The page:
Performance-driven financing of postsecondary education is an innovation that will not disappear soon. It can clarify state and institutional priorities, raise the visibility of campus performance, increase transparency, and possibly even improve productivity, at least under some definitions.

Increasingly, though, some questions are arising, along with some discontent. Do allocations under such policies adequately reflect the major differences in institutional missions and the kinds of students served, or are they exacerbating inequalities in institutional funding? Are available data sufficient for the task of making funding distinctions? Such approaches may tend to highlight certain performance indicators at the expense of others for their ease of measurement, rather than their importance to the public and their value in serving the public good. Also, these approaches may be seen on campuses as undermining campus autonomy and the professional judgments of on-campus leaders, faculty, and staff. Indeed, performance-funding mandates present an interesting paradox: the programs, coming on the heels of an era during which many states sought to empower campuses by decentralizing certain functions formerly overseen by state-level authorities, serve as a mechanism whereby state officials have recently strengthened their hand over the direction of campuses. There is a risk, too, that quality may actually decline under such regimes if indicators value output volume more than output quality—take the simple example of eased graduation standards producing larger graduating classes that, in turn, lead to decreased per-student educational expenditures.

Nonetheless, as recent debates in Texas, Florida, and other states show, political (and perhaps public) support for performance funding appears to be advancing rather than retreating. For campus administrators, faculty, and staff, the key question may be the extent to which they can guide, or at least substantively influence, the emergence of their state’s performance-funding frameworks. It’s one more front in the widening battle to ensure that academic priorities and values, and not overtly political priorities and values alone, continue to play a central role in higher education policy design and implementation.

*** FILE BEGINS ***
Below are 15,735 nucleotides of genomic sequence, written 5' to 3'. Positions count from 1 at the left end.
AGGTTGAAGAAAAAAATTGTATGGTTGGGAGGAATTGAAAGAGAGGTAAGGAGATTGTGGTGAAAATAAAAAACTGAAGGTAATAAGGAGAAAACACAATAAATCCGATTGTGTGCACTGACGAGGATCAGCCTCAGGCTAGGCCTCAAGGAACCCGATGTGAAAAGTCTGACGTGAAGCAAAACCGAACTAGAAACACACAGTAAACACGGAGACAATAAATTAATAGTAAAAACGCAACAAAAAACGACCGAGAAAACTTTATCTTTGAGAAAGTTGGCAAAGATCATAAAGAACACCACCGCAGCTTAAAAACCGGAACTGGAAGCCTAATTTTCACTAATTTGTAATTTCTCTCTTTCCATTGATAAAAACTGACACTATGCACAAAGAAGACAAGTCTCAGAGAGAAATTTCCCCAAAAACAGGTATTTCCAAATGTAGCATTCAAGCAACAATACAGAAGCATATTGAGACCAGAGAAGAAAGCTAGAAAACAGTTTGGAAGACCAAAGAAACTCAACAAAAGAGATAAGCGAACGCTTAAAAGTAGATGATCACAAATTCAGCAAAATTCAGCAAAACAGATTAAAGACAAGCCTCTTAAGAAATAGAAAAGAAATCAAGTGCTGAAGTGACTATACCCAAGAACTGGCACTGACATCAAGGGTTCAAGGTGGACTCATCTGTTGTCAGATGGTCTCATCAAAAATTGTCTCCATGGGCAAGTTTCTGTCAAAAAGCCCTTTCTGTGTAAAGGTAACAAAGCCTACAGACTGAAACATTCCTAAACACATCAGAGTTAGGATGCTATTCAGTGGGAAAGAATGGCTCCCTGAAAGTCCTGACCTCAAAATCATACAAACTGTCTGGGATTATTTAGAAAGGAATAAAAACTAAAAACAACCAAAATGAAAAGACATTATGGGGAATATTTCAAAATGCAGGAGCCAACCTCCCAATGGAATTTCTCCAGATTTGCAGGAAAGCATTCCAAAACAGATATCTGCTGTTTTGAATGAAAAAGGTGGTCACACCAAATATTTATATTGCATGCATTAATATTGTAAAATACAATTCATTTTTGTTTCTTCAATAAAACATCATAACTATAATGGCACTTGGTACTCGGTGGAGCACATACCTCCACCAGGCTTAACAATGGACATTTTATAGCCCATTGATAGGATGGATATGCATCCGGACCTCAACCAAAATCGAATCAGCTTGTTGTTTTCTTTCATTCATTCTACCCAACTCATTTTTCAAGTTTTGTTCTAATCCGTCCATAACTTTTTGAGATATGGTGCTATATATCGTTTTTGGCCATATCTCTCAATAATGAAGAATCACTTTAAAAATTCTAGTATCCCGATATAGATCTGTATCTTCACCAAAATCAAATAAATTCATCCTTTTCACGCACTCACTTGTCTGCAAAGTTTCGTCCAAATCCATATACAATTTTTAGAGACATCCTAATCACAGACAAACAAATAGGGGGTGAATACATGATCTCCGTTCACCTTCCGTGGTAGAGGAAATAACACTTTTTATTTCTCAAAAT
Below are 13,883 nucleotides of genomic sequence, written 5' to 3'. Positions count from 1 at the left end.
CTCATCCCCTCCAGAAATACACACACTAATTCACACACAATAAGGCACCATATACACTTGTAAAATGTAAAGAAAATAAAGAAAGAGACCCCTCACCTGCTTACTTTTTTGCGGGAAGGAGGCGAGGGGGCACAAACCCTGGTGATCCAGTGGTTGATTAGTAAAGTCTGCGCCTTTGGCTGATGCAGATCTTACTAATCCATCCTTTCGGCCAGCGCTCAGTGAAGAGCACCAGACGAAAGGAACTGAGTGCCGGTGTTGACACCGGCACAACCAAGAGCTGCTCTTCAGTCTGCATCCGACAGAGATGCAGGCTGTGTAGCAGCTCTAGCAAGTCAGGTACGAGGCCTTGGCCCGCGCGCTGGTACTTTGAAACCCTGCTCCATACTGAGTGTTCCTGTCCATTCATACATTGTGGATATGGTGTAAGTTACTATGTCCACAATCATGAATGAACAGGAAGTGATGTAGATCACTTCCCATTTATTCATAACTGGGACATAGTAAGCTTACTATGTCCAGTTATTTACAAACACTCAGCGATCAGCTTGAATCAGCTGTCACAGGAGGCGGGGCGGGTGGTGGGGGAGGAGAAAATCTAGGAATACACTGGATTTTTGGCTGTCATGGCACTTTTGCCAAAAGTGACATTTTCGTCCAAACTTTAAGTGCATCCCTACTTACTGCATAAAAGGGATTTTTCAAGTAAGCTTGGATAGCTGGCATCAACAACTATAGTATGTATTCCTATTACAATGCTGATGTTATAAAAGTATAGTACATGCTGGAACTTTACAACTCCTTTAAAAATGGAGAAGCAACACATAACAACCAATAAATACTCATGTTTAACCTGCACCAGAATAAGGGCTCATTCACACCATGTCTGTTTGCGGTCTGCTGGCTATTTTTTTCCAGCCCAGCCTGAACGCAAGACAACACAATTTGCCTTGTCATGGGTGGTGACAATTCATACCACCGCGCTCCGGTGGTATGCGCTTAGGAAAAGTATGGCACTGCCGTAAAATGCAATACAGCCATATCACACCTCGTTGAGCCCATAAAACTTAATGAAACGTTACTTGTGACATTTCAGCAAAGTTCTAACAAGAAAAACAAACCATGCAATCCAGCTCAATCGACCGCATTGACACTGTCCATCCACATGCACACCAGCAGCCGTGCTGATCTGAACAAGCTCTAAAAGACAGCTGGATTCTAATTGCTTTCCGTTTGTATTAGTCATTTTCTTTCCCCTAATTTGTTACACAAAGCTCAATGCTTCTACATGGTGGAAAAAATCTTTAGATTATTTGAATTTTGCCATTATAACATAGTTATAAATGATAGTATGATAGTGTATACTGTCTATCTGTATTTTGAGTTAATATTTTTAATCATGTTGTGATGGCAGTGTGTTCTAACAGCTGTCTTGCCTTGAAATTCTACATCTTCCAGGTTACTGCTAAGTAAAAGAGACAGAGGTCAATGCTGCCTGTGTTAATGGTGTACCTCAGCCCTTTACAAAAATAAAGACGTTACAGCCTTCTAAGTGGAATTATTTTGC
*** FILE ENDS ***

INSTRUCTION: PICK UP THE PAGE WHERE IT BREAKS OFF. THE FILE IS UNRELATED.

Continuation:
Michael K. McLendon is the Simmons Centennial Professor of Education Policy and Leadership and associate dean of the Annette Caldwell Simmons School of Education and Human Development at Southern Methodist University. He served as a staff member in both the Florida House of Representatives and the US Senate. James C. Hearn is a professor and interim director in the Institute of Higher Education at the University of Georgia.


1. Event history analysis is a regression-like technique that today is widely used in the policy sciences for studying dynamic change processes. Because the technique focuses on the duration of time that units (in our research, the American states) spend in a given state of being before experiencing a particular event (in our work, state adoption of a given policy), event history analysis has enabled us to study how variation in the values of independent variables influence state policy behavior. The distinct advantage of this technique is that its coefficient estimates can be used to calculate predicted probabilities that a state with certain attributes will adopt a policy in a given year. Back to text